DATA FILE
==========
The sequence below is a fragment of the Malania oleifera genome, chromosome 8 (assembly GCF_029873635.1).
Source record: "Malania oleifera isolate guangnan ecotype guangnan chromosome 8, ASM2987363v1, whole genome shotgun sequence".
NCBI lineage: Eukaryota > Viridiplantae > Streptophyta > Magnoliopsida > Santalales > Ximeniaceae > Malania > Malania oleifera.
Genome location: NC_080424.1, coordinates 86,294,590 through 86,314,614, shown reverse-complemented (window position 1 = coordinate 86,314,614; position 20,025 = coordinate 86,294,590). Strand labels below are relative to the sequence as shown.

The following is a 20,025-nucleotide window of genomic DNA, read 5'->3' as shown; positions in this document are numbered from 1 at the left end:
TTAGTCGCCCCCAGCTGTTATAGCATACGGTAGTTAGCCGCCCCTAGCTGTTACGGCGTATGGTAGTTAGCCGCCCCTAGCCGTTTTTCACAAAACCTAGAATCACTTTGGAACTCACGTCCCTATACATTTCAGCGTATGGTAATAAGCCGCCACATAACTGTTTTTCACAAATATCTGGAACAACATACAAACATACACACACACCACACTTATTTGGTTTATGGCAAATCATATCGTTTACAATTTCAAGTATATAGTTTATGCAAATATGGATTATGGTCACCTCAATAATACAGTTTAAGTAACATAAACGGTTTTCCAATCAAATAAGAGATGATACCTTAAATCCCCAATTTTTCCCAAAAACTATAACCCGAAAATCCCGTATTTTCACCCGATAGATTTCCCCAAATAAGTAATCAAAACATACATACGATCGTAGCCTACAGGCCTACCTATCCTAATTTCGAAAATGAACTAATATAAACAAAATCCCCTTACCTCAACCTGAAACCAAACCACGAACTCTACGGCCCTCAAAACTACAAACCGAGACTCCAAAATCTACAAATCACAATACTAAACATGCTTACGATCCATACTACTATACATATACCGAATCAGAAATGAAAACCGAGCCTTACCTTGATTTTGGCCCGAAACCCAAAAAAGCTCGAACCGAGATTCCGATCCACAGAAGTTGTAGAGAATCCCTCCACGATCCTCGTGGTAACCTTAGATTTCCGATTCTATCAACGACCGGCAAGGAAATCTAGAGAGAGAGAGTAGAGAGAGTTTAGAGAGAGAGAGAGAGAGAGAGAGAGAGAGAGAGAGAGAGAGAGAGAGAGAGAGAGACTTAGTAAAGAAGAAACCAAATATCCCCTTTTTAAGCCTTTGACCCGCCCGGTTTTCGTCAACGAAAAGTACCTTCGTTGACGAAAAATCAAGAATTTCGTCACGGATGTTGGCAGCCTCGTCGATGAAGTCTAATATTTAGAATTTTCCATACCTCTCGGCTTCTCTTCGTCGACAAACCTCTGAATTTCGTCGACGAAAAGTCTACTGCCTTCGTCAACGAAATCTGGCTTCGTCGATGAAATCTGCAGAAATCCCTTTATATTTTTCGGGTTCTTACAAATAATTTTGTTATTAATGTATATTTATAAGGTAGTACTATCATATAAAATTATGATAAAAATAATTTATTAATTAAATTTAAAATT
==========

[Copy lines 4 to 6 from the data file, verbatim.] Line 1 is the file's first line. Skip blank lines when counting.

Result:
Genome location: NC_080424.1, coordinates 86,294,590 through 86,314,614, shown reverse-complemented (window position 1 = coordinate 86,314,614; position 20,025 = coordinate 86,294,590). Strand labels below are relative to the sequence as shown.

The following is a 20,025-nucleotide window of genomic DNA, read 5'->3' as shown; positions in this document are numbered from 1 at the left end:
TTAGTCGCCCCCAGCTGTTATAGCATACGGTAGTTAGCCGCCCCTAGCTGTTACGGCGTATGGTAGTTAGCCGCCCCTAGCCGTTTTTCACAAAACCTAGAATCACTTTGGAACTCACGTCCCTATACATTTCAGCGTATGGTAATAAGCCGCCACATAACTGTTTTTCACAAATATCTGGAACAACATACAAACATACACACACACCACACTTATTTGGTTTATGGCAAATCATATCGTTTACAATTTCAAGTATATAGTTTATGCAAATATGGATTATGGTCACCTCAATAATACAGTTTAAGTAACATAAACGGTTTTCCAATCAAATAAGAGATGATACCTTAAATCCCCAATTTTTCCCAAAAACTATAACCCGAAAATCCCGTATTTTCACCCGATAGATTTCCCCAAATAAGTAATCAAAACATACATACGATCGTAGCCTACAGGCCTACCTATCCTAATTTCGAAAATGAACTAATATAAACAAAATCCCCTTACCTCAACCTGAAACCAAACCACGAACTCTACGGCCCTCAAAACTACAAACCGAGACTCCAAAATCTACAAATCACAATACTAAACATGCTTACGATCCATACTACTATACATATACCGAATCAGAAATGAAAACCGAGCCTTACCTTGATTTTGGCCCGAAACCCAAAAAAGCTCGAACCGAGATTCCGATCCACAGAAGTTGTAGAGAATCCCTCCACGATCCTCGTGGTAACCTTAGATTTCCGATTCTATCAACGACCGGCAAGGAAATCTAGAGAGAGAGAGTAGAGAGAGTTTAGAGAGAGAGAGAGAGAGAGAGAGAGAGAGAGAGAGAGAGAGAGAGAGAGAGAGAGACTTAGTAAAGAAGAAACCAAATATCCCCTTTTTAAGCCTTTGACCCGCCCGGTTTTCGTCAACGAAAAGTACCTTCGTTGACGAAAAATCAAGAATTTCGTCACGGATGTTGGCAGCCTCGTCGATGAAGTCTAATATTTAGAATTTTCCATACCTCTCGGCTTCTCTTCGTCGACAAACCTCTGAATTTCGTCGACGAAAAGTCTACTGCCTTCGTCAACGAAATCTGGCTTCGTCGATGAAATCTGCAGAAATCCCTTTATATTTTTCGGGTTCTTACAAATAATTTTGTTATTAATGTATATTTATAAGGTAGTACTATCATATAAAATTATGATAAAAATAATTTATTAATTAAATTTAAAATT